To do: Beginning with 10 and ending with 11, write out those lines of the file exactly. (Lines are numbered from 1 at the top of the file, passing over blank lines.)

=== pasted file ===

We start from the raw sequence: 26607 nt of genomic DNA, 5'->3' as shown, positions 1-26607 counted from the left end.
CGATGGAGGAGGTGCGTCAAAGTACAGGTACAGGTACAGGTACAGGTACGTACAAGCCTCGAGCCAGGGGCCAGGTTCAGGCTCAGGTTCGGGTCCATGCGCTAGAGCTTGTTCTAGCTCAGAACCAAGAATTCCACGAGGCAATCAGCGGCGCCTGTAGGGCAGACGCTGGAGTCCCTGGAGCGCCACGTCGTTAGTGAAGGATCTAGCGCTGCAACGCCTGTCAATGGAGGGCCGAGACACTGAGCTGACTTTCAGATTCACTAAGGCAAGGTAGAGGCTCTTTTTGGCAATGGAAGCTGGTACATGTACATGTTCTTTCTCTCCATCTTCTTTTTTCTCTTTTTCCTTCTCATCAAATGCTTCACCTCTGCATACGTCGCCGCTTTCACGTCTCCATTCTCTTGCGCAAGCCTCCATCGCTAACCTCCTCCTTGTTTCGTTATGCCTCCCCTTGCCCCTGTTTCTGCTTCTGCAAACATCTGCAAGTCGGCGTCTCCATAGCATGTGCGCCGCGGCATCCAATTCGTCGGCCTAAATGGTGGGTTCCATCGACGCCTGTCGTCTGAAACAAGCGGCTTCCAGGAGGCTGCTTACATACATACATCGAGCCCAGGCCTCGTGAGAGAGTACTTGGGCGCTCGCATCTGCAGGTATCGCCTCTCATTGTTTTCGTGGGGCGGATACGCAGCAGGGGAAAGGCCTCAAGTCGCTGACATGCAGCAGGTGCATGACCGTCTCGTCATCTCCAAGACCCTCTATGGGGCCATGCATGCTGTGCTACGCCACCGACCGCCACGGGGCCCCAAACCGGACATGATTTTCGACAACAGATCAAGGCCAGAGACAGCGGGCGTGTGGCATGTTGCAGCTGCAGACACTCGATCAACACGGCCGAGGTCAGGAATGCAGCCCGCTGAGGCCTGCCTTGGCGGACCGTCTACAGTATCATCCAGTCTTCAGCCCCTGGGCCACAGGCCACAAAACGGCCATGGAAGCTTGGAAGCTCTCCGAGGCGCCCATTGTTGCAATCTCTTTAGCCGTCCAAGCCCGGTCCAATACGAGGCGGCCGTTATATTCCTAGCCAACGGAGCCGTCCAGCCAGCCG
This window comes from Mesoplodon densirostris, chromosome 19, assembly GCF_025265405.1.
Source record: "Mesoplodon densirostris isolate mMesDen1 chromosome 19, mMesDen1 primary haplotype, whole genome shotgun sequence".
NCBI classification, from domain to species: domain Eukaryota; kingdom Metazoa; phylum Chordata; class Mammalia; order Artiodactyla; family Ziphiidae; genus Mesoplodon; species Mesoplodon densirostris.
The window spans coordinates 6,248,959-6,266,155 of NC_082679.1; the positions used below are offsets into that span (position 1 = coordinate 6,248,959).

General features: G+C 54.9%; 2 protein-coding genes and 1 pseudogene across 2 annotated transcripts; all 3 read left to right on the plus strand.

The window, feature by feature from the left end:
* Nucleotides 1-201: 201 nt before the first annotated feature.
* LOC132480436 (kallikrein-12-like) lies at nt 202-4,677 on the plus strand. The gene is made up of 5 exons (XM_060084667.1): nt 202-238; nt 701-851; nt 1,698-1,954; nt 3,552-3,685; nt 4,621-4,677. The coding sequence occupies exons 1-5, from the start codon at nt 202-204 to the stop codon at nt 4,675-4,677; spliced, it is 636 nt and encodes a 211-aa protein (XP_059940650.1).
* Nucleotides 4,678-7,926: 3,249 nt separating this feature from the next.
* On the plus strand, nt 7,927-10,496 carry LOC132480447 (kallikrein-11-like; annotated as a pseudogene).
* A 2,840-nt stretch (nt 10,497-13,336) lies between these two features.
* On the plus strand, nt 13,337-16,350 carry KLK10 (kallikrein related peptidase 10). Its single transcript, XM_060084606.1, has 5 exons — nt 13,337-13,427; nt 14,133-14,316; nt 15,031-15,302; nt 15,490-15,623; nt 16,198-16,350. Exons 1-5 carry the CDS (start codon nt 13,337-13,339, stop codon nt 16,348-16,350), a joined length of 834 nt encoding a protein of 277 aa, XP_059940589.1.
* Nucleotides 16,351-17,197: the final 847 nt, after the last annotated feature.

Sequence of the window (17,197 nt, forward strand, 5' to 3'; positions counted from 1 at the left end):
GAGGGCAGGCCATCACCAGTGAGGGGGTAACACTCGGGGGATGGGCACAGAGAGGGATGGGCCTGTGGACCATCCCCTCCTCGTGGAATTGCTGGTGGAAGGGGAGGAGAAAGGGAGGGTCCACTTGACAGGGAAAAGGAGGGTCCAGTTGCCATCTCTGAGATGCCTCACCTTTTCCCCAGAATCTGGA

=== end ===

* LOC132480436 (kallikrein-12-like) lies at nt 202-4,677 on the plus strand. The gene is made up of 5 exons (XM_060084667.1): nt 202-238; nt 701-851; nt 1,698-1,954; nt 3,552-3,685; nt 4,621-4,677. The coding sequence occupies exons 1-5, from the start codon at nt 202-204 to the stop codon at nt 4,675-4,677; spliced, it is 636 nt and encodes a 211-aa protein (XP_059940650.1).
* Nucleotides 4,678-7,926: 3,249 nt separating this feature from the next.